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Cori "Coco" Gauff. Photo: Shi Tang/Getty Images

Cori "Coco" Gauff, the 15-year-old from Delray Beach, Fla., is heading to the 4th round at Wimbledon on Monday, the youngest woman to do so since a slightly younger 15-year-old Jennifer Capriati in 1991.

By the numbers: Gauff started the tournament ranked 313 in the world. After taking out five-time Wimbledon champion Venus Williams, 39, in the first round, 2017 semifinalist Magdalena Rybarikova, 30, in the second and Polona Hercog, 28, in the third, she's among the top 150.

What they're saying: "Gauff’s win showed remarkable mental toughness by a player who isn’t old enough to vote. She never cracked," the Washington Post said of her win against Hercog, 3-6, 7-6 (9-7), 7-5.

Flashback: At 13, Gauff was the youngest player to reach the 2017 U.S. Open girls’ final, losing to 16-year-old Amanda Anisimova. A year later, she won the French Open girls' singles title.

Why you'll hear about her again: Because of her age, Gauff can only play 8 professional tournaments annually. She's the only player in the women's main draw at Wimbledon playing under that restriction.

What's next: On Monday, Gauff goes up against her first seeded opponent: Simona Halep, the No. 7 seed and 2018's French Open winner.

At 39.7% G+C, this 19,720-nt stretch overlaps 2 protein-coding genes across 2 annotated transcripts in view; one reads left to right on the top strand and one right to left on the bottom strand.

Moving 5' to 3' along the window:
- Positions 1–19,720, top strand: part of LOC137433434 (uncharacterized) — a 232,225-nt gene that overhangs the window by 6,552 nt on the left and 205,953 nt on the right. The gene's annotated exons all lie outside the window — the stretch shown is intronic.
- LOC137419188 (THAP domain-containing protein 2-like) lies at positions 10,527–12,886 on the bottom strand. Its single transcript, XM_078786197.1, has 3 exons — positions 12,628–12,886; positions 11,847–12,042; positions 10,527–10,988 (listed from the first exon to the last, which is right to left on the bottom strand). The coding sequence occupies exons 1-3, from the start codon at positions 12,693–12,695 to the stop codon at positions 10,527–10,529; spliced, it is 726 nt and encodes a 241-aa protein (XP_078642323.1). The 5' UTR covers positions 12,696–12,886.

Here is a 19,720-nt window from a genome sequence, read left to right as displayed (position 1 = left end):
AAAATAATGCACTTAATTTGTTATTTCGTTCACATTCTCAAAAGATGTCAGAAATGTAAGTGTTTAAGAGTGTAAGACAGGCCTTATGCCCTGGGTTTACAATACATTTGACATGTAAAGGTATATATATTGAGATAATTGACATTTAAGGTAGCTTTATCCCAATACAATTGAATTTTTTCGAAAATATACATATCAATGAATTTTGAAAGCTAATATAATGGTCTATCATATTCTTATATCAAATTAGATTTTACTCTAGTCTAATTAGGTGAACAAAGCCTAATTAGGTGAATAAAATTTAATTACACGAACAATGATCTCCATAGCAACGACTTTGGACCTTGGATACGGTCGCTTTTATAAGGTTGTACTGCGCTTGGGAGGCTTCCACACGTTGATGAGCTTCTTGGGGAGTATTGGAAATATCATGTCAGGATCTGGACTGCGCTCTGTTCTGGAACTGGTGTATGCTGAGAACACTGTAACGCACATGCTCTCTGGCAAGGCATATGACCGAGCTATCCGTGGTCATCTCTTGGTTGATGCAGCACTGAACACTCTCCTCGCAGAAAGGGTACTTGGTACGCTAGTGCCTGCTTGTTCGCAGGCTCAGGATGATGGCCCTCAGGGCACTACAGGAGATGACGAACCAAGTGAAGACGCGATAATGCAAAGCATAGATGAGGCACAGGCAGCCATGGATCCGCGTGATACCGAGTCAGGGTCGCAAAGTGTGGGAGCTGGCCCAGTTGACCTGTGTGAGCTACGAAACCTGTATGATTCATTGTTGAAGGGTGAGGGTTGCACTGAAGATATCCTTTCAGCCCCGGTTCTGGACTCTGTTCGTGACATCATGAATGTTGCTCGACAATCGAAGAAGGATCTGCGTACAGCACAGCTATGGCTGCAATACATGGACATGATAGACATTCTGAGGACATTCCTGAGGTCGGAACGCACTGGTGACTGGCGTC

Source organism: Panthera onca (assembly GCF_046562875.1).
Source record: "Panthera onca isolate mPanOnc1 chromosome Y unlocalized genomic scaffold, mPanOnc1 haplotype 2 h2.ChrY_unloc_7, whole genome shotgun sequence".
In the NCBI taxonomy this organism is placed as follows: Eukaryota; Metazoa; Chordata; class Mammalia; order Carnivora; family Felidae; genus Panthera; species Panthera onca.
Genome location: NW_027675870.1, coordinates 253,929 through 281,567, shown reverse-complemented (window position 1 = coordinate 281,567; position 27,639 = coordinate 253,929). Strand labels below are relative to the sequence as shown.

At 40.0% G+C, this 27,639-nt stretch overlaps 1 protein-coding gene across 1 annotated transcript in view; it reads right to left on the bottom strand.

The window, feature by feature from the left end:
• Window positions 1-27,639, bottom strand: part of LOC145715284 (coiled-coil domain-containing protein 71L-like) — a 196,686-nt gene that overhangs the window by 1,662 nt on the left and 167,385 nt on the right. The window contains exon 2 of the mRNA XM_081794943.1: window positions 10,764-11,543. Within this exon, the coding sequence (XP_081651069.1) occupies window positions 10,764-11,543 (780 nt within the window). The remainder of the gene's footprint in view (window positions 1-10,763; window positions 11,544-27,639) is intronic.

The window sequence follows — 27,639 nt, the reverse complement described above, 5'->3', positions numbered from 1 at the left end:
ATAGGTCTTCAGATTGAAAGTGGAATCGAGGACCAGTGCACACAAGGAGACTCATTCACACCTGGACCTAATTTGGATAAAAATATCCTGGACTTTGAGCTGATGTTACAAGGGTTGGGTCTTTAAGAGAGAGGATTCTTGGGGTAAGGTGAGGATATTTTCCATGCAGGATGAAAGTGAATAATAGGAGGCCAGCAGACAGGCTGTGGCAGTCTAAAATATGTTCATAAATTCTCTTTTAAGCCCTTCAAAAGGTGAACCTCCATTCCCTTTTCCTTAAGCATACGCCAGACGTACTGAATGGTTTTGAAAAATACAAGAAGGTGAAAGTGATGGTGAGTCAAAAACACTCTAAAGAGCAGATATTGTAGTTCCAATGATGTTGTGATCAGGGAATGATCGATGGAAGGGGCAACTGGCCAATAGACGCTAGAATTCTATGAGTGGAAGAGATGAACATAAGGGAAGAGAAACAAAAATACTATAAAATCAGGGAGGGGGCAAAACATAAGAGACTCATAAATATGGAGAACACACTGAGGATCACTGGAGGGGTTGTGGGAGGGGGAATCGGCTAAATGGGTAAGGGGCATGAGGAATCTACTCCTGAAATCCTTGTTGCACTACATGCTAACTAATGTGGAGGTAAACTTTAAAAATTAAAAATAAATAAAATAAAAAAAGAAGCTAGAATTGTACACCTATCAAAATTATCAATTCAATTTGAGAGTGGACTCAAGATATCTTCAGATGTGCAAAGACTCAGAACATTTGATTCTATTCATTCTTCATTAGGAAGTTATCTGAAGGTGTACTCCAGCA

Go deeper

USAID chief tests positive for coronavirus

An Air Force cargo jet delivers USAID supplies to Russia earlier this year. Photo: Mikhail Metzel/TASS via Getty Images

The acting administrator of the United States Agency for International Development informed senior staff Wednesday he has tested positive for coronavirus, two sources familiar with the call tell Axios.

Why it matters: John Barsa, who staffers say rarely wears a mask in their office, is the latest in a series of senior administration officials to contract the virus. His positive diagnosis comes amid broader turmoil at the agency following the election.

Bryan Walsh, author of Future
5 hours ago - Health

COVID-19 shows a bright future for vaccines

Illustration: Annelise Capossela/Axios

Promising results from COVID-19 vaccine trials offer hope not just that the pandemic could be ended sooner than expected, but that medicine itself may have a powerful new weapon.

Why it matters: Vaccines are, in the words of one expert, "the single most life-saving innovation ever," but progress had slowed in recent years. New gene-based technology that sped the arrival of the COVID vaccine will boost the overall field, and could even extend to mass killers like cancer.

7 hours ago - Health

Beware a Thanksgiving mirage

Illustration: Sarah Grillo/Axios

Don't be surprised if COVID metrics plunge over the next few days, only to spike next week.

Why it matters: The COVID Tracking Project warns of a "double-weekend pattern" on Thanksgiving — where the usual weekend backlog of data is tacked on to a holiday.